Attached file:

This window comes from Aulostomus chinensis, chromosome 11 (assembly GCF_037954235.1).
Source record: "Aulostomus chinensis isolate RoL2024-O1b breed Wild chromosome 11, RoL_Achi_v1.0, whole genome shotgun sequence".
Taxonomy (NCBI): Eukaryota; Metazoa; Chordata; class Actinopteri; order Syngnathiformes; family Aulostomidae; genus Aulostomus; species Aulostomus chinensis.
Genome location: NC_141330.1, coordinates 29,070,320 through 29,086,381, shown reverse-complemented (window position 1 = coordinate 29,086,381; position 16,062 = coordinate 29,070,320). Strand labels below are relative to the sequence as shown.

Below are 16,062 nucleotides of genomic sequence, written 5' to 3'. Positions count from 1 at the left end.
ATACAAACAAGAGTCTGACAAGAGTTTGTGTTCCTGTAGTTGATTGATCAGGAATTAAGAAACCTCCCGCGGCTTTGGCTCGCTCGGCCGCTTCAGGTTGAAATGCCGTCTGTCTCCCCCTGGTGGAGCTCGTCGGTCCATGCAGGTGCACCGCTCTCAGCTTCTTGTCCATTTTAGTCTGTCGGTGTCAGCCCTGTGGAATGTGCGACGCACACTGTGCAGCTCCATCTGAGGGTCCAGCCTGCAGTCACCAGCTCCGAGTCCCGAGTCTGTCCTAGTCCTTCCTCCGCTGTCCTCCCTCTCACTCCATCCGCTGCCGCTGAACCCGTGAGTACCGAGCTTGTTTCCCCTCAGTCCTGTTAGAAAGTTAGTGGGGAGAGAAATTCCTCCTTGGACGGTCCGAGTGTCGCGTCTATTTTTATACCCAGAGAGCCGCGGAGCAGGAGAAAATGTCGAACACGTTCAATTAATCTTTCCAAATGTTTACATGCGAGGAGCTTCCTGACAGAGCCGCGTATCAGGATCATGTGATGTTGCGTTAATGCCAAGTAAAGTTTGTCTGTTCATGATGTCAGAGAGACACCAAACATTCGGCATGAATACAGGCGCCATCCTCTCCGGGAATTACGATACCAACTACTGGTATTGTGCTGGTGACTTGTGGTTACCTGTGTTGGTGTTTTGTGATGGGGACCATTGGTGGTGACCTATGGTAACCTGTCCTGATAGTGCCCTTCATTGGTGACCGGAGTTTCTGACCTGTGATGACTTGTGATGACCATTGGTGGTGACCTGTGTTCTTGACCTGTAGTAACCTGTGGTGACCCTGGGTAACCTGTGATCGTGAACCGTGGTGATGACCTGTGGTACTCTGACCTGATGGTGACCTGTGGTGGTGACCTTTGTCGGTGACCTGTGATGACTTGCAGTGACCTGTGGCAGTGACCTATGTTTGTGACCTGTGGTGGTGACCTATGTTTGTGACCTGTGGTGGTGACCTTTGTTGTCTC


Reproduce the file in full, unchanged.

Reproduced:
This window comes from Aulostomus chinensis, chromosome 11 (assembly GCF_037954235.1).
Source record: "Aulostomus chinensis isolate RoL2024-O1b breed Wild chromosome 11, RoL_Achi_v1.0, whole genome shotgun sequence".
Taxonomy (NCBI): Eukaryota; Metazoa; Chordata; class Actinopteri; order Syngnathiformes; family Aulostomidae; genus Aulostomus; species Aulostomus chinensis.
Genome location: NC_141330.1, coordinates 29,070,320 through 29,086,381, shown reverse-complemented (window position 1 = coordinate 29,086,381; position 16,062 = coordinate 29,070,320). Strand labels below are relative to the sequence as shown.

Below are 16,062 nucleotides of genomic sequence, written 5' to 3'. Positions count from 1 at the left end.
ATACAAACAAGAGTCTGACAAGAGTTTGTGTTCCTGTAGTTGATTGATCAGGAATTAAGAAACCTCCCGCGGCTTTGGCTCGCTCGGCCGCTTCAGGTTGAAATGCCGTCTGTCTCCCCCTGGTGGAGCTCGTCGGTCCATGCAGGTGCACCGCTCTCAGCTTCTTGTCCATTTTAGTCTGTCGGTGTCAGCCCTGTGGAATGTGCGACGCACACTGTGCAGCTCCATCTGAGGGTCCAGCCTGCAGTCACCAGCTCCGAGTCCCGAGTCTGTCCTAGTCCTTCCTCCGCTGTCCTCCCTCTCACTCCATCCGCTGCCGCTGAACCCGTGAGTACCGAGCTTGTTTCCCCTCAGTCCTGTTAGAAAGTTAGTGGGGAGAGAAATTCCTCCTTGGACGGTCCGAGTGTCGCGTCTATTTTTATACCCAGAGAGCCGCGGAGCAGGAGAAAATGTCGAACACGTTCAATTAATCTTTCCAAATGTTTACATGCGAGGAGCTTCCTGACAGAGCCGCGTATCAGGATCATGTGATGTTGCGTTAATGCCAAGTAAAGTTTGTCTGTTCATGATGTCAGAGAGACACCAAACATTCGGCATGAATACAGGCGCCATCCTCTCCGGGAATTACGATACCAACTACTGGTATTGTGCTGGTGACTTGTGGTTACCTGTGTTGGTGTTTTGTGATGGGGACCATTGGTGGTGACCTATGGTAACCTGTCCTGATAGTGCCCTTCATTGGTGACCGGAGTTTCTGACCTGTGATGACTTGTGATGACCATTGGTGGTGACCTGTGTTCTTGACCTGTAGTAACCTGTGGTGACCCTGGGTAACCTGTGATCGTGAACCGTGGTGATGACCTGTGGTACTCTGACCTGATGGTGACCTGTGGTGGTGACCTTTGTCGGTGACCTGTGATGACTTGCAGTGACCTGTGGCAGTGACCTATGTTTGTGACCTGTGGTGGTGACCTATGTTTGTGACCTGTGGTGGTGACCTTTGTTGTCTC